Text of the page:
This section is from "The Horticulturist, And Journal Of Rural Art And Rural Taste", by P. Barry, A. J. Downing, J. Jay Smith, Peter B. Mead, F. W. Woodward, Henry T. Williams. Also available from Amazon: Horticulturist and Journal of Rural Art and Rural Taste.
A striking instance of the value of the use of fruit in warding off fevers, incident to " ague countries," is given in the case of a family who moved from the East to the West, and who carried a large quantity of dried fruit with them which was used pretty freely all the summer, and none fell sick, although almost all new comers have generally suffered the first year. In the second year, with their fruit all gone, the family succumbed to the usual fevers of the district. We can recall from our own personal observation several instances similar - one is that of a young man who went from a home in northern New York to a new one in the Delaware peninsula. Unusually fond of fruit, and with the greatest abundance around him, he ate freely, and during a residence of six years in a section once famous for its " chills and fever" he has defied all prophesies, and never yet has suffered the first attack. It is also a matter of common remark that with those families who have engaged in the culture of fruit, who have eaten it freely, who have given up the old fashioned diet of salt pork, that the " chills and fever " have left them and they are blessed with almost entire exemption from any similar ill.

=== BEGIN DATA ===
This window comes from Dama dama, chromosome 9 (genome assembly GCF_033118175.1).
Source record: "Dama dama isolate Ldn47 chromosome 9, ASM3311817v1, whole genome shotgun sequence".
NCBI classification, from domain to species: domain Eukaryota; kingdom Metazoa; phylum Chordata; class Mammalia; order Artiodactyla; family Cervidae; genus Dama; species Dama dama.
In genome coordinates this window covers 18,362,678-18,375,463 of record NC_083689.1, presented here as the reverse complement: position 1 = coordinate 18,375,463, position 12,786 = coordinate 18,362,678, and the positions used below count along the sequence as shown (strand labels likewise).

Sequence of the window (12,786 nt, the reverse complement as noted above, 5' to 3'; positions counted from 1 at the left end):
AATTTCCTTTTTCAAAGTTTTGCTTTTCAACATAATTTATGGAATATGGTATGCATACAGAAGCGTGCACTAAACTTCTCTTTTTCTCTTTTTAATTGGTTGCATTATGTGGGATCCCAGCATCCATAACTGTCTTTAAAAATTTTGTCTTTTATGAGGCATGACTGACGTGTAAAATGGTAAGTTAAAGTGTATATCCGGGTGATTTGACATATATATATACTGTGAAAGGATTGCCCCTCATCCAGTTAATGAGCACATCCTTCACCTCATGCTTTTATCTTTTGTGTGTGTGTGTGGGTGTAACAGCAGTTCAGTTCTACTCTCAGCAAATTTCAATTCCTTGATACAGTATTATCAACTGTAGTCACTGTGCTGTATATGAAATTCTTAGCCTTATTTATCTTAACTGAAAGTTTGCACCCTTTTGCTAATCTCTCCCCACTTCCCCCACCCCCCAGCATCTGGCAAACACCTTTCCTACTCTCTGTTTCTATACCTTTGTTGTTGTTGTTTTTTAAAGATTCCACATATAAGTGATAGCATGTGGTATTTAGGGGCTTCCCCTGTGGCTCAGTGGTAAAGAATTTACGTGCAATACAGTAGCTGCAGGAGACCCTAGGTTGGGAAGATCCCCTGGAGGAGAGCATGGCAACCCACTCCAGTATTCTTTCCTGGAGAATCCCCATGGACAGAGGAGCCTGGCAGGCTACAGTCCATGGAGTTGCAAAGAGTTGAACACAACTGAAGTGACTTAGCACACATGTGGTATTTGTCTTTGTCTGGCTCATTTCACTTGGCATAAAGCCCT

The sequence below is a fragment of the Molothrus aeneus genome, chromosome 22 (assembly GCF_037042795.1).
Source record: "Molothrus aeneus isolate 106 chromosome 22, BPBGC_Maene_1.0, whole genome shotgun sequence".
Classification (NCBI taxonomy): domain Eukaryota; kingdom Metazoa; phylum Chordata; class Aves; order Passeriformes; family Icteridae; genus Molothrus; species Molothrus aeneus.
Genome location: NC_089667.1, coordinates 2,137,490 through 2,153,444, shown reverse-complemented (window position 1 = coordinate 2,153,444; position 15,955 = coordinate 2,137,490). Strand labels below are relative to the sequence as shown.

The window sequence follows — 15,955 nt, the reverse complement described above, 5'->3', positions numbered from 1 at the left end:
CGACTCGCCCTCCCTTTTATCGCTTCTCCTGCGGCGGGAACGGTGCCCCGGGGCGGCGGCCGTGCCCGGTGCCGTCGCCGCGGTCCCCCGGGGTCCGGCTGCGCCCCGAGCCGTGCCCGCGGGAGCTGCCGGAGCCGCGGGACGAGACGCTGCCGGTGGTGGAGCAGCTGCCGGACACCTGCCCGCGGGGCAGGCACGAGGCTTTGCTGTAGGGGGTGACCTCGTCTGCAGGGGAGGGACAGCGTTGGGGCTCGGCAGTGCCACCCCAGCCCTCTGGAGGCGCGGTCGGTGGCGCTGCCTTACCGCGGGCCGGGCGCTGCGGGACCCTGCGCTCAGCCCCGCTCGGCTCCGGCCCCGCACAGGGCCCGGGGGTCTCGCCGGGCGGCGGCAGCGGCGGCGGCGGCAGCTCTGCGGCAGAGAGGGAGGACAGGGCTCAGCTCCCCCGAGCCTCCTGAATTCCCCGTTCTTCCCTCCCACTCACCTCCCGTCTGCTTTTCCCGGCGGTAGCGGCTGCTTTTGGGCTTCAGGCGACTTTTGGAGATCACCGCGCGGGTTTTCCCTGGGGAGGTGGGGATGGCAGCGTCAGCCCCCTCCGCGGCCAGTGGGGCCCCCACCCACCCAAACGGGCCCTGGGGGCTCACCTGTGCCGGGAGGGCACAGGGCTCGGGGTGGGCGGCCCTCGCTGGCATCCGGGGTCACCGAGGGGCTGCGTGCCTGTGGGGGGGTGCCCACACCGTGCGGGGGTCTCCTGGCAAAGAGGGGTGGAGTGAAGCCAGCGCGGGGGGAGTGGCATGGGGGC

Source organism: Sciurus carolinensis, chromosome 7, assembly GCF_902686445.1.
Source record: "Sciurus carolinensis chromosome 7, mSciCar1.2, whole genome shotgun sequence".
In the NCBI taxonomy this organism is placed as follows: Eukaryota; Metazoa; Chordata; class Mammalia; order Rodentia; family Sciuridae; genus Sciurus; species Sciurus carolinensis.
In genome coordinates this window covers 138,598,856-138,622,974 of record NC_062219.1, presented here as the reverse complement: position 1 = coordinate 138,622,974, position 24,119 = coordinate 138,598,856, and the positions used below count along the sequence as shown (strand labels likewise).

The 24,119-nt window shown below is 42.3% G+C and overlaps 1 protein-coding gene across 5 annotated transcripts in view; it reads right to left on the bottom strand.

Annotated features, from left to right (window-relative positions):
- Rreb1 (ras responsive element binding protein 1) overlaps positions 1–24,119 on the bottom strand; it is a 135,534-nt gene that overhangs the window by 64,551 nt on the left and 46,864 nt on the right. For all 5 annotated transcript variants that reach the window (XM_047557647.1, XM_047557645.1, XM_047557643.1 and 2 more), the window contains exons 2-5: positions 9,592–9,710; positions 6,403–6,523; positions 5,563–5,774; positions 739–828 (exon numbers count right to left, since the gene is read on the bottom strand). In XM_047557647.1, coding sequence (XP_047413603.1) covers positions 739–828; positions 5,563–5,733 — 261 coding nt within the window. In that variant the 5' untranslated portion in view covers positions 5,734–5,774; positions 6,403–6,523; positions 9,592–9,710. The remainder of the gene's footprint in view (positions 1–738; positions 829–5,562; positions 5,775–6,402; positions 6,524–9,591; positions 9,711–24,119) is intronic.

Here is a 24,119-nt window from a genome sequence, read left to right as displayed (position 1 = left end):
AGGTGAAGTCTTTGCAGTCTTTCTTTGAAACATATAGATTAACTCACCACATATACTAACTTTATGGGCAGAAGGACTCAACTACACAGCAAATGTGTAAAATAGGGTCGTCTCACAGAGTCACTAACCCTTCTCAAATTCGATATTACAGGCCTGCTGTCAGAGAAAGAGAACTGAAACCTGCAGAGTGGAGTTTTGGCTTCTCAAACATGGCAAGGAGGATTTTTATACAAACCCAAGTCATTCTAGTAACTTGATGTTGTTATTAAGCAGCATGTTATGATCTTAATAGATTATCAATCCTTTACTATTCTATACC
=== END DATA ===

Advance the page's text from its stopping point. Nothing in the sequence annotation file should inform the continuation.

It seems to be a good axiom, well fortified, that "plenty of fruit to eat makes small doctors9 bills:'